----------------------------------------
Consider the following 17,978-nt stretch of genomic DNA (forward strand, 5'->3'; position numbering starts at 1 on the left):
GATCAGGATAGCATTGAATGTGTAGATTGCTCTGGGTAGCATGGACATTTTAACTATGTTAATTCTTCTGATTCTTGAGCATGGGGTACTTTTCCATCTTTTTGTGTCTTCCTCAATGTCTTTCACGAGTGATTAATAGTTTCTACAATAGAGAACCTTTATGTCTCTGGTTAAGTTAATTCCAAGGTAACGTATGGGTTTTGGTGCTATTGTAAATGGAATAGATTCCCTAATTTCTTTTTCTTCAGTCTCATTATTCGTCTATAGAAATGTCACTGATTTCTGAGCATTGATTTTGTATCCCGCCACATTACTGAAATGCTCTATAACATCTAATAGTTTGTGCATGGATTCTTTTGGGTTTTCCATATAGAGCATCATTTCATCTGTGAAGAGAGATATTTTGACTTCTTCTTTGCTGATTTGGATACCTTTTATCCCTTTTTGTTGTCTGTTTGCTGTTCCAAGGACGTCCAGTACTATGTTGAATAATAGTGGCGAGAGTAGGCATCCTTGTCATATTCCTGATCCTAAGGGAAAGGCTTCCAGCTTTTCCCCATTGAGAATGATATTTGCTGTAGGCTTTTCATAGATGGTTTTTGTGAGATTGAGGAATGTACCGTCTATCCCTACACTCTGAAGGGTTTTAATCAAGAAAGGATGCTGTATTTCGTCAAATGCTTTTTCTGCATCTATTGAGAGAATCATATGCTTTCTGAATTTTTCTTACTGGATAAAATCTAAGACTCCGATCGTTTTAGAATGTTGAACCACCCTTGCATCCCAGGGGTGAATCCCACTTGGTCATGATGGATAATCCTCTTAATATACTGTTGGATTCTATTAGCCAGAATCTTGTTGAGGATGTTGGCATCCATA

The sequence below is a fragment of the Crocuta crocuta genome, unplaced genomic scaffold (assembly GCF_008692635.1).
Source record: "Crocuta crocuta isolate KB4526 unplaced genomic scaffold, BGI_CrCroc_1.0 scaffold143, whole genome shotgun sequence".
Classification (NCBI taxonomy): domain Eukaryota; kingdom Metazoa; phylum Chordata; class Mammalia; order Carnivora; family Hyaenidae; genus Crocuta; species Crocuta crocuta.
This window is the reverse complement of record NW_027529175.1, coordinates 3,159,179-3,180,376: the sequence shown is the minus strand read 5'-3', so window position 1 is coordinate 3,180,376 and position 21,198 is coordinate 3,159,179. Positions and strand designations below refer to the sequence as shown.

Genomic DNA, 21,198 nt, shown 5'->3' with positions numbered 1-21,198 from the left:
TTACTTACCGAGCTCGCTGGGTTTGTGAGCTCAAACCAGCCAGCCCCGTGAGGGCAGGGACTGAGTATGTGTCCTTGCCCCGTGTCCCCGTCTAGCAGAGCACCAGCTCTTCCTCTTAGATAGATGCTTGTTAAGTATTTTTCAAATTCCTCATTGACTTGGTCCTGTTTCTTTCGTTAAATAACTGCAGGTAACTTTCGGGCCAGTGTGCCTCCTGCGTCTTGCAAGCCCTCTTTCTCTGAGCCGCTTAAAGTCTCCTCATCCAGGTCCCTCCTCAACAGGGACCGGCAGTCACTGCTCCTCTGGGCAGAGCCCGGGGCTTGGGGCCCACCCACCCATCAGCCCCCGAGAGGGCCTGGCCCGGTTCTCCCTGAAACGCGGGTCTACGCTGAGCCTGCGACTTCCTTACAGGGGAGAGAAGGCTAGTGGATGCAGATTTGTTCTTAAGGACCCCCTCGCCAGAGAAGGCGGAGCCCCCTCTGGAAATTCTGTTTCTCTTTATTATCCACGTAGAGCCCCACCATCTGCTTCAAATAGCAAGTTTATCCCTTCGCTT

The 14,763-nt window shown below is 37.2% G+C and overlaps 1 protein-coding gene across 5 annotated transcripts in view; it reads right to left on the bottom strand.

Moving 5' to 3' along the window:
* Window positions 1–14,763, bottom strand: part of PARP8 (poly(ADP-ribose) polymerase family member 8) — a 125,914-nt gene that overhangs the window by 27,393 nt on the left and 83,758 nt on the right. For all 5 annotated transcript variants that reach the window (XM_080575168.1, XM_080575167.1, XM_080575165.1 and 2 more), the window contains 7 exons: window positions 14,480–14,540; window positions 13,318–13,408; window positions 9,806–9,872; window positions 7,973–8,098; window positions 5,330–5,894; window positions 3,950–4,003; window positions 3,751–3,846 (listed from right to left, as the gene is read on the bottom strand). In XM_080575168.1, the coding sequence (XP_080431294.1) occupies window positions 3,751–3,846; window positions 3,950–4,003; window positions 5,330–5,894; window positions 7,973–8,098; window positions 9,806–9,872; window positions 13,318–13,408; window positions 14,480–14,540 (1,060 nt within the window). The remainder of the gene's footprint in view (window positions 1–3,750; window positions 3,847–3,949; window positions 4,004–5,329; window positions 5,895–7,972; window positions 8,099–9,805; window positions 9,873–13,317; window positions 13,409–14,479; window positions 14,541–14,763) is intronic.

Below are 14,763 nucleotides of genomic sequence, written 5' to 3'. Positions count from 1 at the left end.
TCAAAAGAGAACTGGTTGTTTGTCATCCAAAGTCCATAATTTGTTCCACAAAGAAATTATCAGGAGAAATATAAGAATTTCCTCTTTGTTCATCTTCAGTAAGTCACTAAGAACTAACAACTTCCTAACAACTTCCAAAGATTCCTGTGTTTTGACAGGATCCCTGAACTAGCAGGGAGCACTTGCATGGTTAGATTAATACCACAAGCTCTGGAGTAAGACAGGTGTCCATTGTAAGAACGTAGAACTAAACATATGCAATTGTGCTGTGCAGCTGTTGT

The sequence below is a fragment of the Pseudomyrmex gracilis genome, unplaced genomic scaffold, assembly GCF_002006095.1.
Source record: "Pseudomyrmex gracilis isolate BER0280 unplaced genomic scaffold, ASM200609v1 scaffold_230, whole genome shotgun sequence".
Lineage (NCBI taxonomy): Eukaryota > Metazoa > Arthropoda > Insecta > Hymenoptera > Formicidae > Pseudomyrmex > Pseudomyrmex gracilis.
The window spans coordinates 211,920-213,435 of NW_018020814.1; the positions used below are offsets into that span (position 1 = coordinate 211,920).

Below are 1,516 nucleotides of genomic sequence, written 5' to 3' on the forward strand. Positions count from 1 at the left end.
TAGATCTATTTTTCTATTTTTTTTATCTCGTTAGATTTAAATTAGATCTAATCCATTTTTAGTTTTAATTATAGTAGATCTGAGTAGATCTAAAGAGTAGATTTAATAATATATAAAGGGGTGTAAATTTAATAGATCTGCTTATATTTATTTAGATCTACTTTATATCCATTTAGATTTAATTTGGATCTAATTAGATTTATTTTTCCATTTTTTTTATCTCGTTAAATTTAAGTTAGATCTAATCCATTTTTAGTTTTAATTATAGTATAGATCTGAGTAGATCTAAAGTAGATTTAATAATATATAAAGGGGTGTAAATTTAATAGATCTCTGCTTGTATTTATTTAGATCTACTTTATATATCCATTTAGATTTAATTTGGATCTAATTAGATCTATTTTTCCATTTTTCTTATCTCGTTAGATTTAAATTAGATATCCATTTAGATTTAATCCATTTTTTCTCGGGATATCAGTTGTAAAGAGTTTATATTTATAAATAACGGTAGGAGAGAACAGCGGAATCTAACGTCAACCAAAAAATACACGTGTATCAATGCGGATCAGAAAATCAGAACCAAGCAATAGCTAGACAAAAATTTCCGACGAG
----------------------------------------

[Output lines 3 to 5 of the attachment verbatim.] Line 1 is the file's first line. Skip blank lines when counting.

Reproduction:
The sequence below is a fragment of the Crocuta crocuta genome, unplaced genomic scaffold (assembly GCF_008692635.1).
Source record: "Crocuta crocuta isolate KB4526 unplaced genomic scaffold, BGI_CrCroc_1.0 scaffold143, whole genome shotgun sequence".
Classification (NCBI taxonomy): domain Eukaryota; kingdom Metazoa; phylum Chordata; class Mammalia; order Carnivora; family Hyaenidae; genus Crocuta; species Crocuta crocuta.